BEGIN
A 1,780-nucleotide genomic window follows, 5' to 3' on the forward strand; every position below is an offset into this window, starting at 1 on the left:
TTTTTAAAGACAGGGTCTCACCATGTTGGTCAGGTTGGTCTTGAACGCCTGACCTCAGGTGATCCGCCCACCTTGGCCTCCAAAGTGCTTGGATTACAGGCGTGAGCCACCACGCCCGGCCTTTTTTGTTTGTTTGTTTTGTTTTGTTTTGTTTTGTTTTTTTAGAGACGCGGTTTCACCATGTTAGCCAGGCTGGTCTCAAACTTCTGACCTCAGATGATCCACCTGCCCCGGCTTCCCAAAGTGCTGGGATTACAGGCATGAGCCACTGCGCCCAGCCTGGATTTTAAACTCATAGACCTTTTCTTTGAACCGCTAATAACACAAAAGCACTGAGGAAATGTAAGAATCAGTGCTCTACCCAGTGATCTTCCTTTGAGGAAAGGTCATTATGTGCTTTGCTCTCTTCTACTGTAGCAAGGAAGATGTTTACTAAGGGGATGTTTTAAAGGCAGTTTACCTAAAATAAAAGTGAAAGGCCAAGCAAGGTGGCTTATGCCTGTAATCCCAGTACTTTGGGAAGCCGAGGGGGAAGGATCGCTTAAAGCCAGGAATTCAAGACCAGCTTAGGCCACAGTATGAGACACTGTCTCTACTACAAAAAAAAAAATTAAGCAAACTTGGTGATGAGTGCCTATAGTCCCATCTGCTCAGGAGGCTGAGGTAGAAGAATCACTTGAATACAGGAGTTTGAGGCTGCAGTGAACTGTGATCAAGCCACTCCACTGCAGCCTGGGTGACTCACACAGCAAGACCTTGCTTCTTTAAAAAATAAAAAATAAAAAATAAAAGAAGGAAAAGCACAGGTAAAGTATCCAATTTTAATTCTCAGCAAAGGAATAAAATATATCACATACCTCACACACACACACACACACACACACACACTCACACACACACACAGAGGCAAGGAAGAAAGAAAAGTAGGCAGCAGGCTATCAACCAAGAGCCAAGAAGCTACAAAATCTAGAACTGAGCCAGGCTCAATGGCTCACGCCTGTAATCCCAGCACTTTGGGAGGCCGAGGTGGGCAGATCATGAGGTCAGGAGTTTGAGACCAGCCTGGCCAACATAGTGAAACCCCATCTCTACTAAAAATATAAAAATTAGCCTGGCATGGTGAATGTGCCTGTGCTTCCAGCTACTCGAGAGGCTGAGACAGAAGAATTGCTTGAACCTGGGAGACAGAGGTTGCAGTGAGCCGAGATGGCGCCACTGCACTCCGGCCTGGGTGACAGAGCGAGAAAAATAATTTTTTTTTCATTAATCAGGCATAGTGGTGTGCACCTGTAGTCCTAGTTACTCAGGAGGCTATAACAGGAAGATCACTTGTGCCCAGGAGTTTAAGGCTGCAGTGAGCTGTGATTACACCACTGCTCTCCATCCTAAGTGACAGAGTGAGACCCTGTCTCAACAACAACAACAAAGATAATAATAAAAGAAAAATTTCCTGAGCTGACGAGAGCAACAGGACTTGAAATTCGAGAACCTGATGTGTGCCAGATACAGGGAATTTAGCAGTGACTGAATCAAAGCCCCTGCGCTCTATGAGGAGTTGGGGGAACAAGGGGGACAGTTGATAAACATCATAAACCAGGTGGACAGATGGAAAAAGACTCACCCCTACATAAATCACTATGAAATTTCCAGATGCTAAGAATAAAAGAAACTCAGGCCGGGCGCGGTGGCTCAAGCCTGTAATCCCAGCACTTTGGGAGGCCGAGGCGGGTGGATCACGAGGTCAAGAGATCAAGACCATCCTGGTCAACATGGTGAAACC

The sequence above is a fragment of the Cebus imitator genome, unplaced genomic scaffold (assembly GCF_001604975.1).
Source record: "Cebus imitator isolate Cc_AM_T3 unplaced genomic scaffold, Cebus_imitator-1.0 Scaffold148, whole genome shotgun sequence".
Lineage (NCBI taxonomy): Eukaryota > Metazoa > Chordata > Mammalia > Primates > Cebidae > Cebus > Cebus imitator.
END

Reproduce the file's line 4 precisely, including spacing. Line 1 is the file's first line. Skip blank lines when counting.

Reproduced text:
Source record: "Cebus imitator isolate Cc_AM_T3 unplaced genomic scaffold, Cebus_imitator-1.0 Scaffold148, whole genome shotgun sequence".